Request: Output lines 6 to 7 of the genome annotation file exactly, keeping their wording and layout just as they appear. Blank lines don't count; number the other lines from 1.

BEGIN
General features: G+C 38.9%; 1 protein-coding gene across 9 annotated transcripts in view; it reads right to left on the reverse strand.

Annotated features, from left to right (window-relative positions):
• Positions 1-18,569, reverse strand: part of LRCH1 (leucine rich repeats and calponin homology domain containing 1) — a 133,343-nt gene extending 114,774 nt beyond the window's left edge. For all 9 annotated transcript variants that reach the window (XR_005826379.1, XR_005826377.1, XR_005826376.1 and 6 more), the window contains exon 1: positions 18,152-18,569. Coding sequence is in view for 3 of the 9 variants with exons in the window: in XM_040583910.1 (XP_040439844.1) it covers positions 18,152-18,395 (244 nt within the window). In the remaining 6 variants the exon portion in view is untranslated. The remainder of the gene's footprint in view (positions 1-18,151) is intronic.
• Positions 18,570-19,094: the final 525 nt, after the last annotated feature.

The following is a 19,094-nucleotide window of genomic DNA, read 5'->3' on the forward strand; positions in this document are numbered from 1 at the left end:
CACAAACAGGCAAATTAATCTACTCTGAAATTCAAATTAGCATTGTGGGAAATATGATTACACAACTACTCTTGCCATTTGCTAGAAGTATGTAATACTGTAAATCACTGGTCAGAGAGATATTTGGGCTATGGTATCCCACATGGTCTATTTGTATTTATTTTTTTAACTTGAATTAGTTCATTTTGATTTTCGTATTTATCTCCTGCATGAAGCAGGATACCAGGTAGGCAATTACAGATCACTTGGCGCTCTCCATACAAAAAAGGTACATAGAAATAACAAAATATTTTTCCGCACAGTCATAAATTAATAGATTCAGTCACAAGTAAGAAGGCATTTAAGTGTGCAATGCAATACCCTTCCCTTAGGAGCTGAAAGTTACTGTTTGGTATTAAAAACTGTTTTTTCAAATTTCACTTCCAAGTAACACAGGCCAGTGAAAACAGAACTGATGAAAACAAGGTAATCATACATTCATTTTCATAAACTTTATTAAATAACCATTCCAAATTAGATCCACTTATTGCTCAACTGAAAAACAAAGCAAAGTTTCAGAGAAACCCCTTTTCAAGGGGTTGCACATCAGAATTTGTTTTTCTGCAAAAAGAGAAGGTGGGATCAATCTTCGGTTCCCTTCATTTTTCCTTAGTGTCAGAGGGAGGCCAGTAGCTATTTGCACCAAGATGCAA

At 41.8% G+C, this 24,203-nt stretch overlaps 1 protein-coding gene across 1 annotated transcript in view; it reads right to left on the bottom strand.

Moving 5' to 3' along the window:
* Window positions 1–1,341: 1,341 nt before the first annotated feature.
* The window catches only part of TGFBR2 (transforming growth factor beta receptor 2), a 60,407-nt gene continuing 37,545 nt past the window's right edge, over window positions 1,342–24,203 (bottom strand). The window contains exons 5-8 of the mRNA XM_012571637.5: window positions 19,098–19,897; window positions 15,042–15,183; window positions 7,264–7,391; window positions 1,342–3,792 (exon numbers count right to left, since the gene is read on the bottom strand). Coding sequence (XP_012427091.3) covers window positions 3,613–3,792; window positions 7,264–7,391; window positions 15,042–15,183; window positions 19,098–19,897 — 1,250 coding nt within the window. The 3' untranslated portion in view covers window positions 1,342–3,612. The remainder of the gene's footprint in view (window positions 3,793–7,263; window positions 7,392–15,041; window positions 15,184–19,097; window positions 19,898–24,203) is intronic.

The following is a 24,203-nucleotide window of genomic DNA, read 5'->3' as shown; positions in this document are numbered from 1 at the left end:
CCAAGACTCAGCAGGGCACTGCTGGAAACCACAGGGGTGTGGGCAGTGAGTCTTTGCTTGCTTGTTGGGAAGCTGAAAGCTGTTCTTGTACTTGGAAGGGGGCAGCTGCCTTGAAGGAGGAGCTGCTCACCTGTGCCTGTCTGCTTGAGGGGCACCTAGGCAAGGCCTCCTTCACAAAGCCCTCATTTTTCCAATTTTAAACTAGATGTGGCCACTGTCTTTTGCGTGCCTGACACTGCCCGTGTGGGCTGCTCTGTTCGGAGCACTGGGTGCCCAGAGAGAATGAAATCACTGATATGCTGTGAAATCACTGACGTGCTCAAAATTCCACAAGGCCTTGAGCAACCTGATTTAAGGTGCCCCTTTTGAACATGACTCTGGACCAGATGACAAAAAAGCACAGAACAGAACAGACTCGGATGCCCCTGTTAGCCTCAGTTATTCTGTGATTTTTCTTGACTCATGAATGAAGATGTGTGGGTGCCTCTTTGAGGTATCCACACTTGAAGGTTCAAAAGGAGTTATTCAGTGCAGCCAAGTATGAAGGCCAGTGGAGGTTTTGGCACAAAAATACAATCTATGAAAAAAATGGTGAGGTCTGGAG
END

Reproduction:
CACAAACAGGCAAATTAATCTACTCTGAAATTCAAATTAGCATTGTGGGAAATATGATTACACAACTACTCTTGCCATTTGCTAGAAGTATGTAATACTGTAAATCACTGGTCAGAGAGATATTTGGGCTATGGTATCCCACATGGTCTATTTGTATTTATTTTTTTAACTTGAATTAGTTCATTTTGATTTTCGTATTTATCTCCTGCATGAAGCAGGATACCAGGTAGGCAATTACAGATCACTTGGCGCTCTCCATACAAAAAAGGTACATAGAAATAACAAAATATTTTTCCGCACAGTCATAAATTAATAGATTCAGTCACAAGTAAGAAGGCATTTAAGTGTGCAATGCAATACCCTTCCCTTAGGAGCTGAAAGTTACTGTTTGGTATTAAAAACTGTTTTTTCAAATTTCACTTCCAAGTAACACAGGCCAGTGAAAACAGAACTGATGAAAACAAGGTAATCATACATTCATTTTCATAAACTTTATTAAATAACCATTCCAAATTAGATCCACTTATTGCTCAACTGAAAAACAAAGCAAAGTTTCAGAGAAACCCCTTTTCAAGGGGTTGCACATCAGAATTTGTTTTTCTGCAAAAAGAGAAGGTGGGATCAATCTTCGGTTCCCTTCATTTTTCCTTAGTGTCAGAGGGAGGCCAGTAGCTATTTGCACCAAGATGCAA

At 41.8% G+C, this 24,203-nt stretch overlaps 1 protein-coding gene across 1 annotated transcript in view; it reads right to left on the bottom strand.